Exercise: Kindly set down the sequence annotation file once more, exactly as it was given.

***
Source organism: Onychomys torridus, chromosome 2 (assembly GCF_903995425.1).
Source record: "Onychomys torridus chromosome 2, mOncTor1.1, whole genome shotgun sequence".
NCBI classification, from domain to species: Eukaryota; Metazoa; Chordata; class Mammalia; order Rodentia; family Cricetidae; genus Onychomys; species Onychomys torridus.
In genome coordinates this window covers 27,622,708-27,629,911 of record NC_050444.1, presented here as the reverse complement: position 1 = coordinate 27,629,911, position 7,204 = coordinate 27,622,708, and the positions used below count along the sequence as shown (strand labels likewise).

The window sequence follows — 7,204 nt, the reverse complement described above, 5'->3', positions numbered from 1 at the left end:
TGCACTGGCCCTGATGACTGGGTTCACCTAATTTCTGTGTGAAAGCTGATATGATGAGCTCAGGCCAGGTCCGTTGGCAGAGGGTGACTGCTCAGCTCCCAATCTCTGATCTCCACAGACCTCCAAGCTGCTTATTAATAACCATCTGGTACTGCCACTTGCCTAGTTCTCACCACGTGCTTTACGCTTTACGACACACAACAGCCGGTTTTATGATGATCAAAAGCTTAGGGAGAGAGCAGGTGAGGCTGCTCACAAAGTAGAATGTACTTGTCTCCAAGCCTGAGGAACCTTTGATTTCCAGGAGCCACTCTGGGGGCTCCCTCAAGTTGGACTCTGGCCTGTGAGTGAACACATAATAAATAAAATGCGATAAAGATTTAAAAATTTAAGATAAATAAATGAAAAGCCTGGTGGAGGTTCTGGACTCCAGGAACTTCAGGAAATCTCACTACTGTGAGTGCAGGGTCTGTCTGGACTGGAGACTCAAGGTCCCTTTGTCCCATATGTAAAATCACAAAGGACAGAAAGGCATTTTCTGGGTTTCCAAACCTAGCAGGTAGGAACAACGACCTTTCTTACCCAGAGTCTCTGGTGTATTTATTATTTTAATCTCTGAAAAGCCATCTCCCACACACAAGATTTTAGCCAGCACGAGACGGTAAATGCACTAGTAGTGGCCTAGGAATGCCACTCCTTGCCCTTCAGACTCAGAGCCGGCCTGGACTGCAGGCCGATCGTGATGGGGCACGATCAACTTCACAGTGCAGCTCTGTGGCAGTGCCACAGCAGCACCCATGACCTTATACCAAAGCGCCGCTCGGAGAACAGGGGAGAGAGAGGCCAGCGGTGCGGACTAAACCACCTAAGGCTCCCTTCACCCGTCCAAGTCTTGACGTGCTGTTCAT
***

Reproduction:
Source organism: Onychomys torridus, chromosome 2 (assembly GCF_903995425.1).
Source record: "Onychomys torridus chromosome 2, mOncTor1.1, whole genome shotgun sequence".
NCBI classification, from domain to species: Eukaryota; Metazoa; Chordata; class Mammalia; order Rodentia; family Cricetidae; genus Onychomys; species Onychomys torridus.
In genome coordinates this window covers 27,622,708-27,629,911 of record NC_050444.1, presented here as the reverse complement: position 1 = coordinate 27,629,911, position 7,204 = coordinate 27,622,708, and the positions used below count along the sequence as shown (strand labels likewise).

The window sequence follows — 7,204 nt, the reverse complement described above, 5'->3', positions numbered from 1 at the left end:
TGCACTGGCCCTGATGACTGGGTTCACCTAATTTCTGTGTGAAAGCTGATATGATGAGCTCAGGCCAGGTCCGTTGGCAGAGGGTGACTGCTCAGCTCCCAATCTCTGATCTCCACAGACCTCCAAGCTGCTTATTAATAACCATCTGGTACTGCCACTTGCCTAGTTCTCACCACGTGCTTTACGCTTTACGACACACAACAGCCGGTTTTATGATGATCAAAAGCTTAGGGAGAGAGCAGGTGAGGCTGCTCACAAAGTAGAATGTACTTGTCTCCAAGCCTGAGGAACCTTTGATTTCCAGGAGCCACTCTGGGGGCTCCCTCAAGTTGGACTCTGGCCTGTGAGTGAACACATAATAAATAAAATGCGATAAAGATTTAAAAATTTAAGATAAATAAATGAAAAGCCTGGTGGAGGTTCTGGACTCCAGGAACTTCAGGAAATCTCACTACTGTGAGTGCAGGGTCTGTCTGGACTGGAGACTCAAGGTCCCTTTGTCCCATATGTAAAATCACAAAGGACAGAAAGGCATTTTCTGGGTTTCCAAACCTAGCAGGTAGGAACAACGACCTTTCTTACCCAGAGTCTCTGGTGTATTTATTATTTTAATCTCTGAAAAGCCATCTCCCACACACAAGATTTTAGCCAGCACGAGACGGTAAATGCACTAGTAGTGGCCTAGGAATGCCACTCCTTGCCCTTCAGACTCAGAGCCGGCCTGGACTGCAGGCCGATCGTGATGGGGCACGATCAACTTCACAGTGCAGCTCTGTGGCAGTGCCACAGCAGCACCCATGACCTTATACCAAAGCGCCGCTCGGAGAACAGGGGAGAGAGAGGCCAGCGGTGCGGACTAAACCACCTAAGGCTCCCTTCACCCGTCCAAGTCTTGACGTGCTGTTCAT